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Ask OPRA: Motorcade of Ignorance! Vol 4

by July 09, 2006

From time to time OPRA is asked to give his opinion on something he actually knows about. Luckily, that time hasn't come yet. Still, unable to control his noise hole, he'll once again unenlighten the darkness of your confusion.


What is the best speaker for you?

More often than not, newbies will wax poetic about the "best" speaker for their particular application. They want to know what to buy in the shortest possible terms. We've all been there. Need a new grill or recliner so we ask our friend. What does he invariably say? "Get what I got. It's the best." So we do, and we are happy. Until we make a new friend and sit in his recliner or visit his house on the fourth and realize the horrid and malicious way we were misled by our former "friend" who shall not be named and that is no longer welcome in our house.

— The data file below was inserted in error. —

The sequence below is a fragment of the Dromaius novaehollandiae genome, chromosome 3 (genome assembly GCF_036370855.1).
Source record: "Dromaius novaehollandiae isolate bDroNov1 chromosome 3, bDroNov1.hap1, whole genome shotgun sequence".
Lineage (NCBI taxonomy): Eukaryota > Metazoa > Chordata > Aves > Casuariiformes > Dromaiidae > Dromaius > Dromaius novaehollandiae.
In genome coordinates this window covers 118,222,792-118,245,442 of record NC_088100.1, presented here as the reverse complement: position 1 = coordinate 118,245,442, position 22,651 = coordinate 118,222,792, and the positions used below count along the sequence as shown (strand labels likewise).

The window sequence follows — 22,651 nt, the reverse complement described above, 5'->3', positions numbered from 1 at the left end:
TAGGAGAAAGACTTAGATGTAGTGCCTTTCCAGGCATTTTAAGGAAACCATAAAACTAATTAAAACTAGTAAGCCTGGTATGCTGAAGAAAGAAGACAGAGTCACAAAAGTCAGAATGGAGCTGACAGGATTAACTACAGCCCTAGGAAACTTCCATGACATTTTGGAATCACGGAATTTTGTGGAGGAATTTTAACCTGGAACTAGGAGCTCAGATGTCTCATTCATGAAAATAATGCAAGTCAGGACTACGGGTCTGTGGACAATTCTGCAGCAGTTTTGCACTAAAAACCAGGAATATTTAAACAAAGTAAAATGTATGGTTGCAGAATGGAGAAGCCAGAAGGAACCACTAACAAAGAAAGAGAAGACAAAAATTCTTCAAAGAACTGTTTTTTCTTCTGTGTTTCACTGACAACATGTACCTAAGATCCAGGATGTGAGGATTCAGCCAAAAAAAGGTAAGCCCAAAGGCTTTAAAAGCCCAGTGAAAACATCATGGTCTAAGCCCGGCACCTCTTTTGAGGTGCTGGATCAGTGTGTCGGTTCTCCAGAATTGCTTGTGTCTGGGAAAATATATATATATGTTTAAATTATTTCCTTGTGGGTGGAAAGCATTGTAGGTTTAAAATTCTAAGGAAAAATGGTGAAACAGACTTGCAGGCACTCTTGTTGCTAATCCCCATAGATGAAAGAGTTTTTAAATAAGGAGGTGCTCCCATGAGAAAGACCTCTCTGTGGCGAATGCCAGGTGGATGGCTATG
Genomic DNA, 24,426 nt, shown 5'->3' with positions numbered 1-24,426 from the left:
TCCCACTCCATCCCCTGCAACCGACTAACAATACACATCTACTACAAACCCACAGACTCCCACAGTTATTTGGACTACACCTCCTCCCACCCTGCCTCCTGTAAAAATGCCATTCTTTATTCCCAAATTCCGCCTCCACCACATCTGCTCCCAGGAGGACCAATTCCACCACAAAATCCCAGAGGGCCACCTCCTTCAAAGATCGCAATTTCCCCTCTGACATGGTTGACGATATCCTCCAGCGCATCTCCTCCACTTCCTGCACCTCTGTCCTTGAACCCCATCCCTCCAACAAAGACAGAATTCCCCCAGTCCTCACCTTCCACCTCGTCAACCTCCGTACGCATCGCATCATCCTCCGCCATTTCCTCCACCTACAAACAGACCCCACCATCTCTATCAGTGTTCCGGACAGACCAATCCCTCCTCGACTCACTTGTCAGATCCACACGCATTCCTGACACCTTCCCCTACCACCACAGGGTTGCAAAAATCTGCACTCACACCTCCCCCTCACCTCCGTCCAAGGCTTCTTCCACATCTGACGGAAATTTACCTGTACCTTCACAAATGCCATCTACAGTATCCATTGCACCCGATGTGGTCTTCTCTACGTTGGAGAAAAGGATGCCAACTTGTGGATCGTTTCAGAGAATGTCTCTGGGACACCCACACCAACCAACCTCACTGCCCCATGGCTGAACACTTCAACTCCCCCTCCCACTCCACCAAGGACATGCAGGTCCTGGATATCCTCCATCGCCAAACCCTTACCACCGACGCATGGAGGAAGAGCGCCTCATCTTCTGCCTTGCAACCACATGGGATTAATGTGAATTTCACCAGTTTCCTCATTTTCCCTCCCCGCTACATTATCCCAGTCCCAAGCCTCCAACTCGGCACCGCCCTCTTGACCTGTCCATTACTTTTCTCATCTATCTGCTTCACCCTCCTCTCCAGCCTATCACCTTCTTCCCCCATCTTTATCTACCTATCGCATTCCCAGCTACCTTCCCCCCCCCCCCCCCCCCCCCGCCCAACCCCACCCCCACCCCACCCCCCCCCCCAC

The obvious solution would be to ask an expert. Someone that has had experience with multiple speaker types across a number of price ranges. But that kid that leans a little to the left because that side of his face has too many piercings at the Best Circuit Store just doesn't really seem all that trustworthy. Plus, you suspect he recommends speakers with the smallest magnets after that time you saw the fire department use the Jaws of Life to pry him off that Velodyne.

No, since friends are unreliable and experts are tied up in marathon tattooing sessions, the only possible option is to do your own research, right? And by "do your own research" I mean post to a home theater forum something that sounds remarkably like this:

"I have a room with some chairs. I need some speakers for my new ginormous TV that I spent a small fortune on. Something under $200 please. I'll be mounting them in the closets because my wife doesn't want to see them, is this OK?"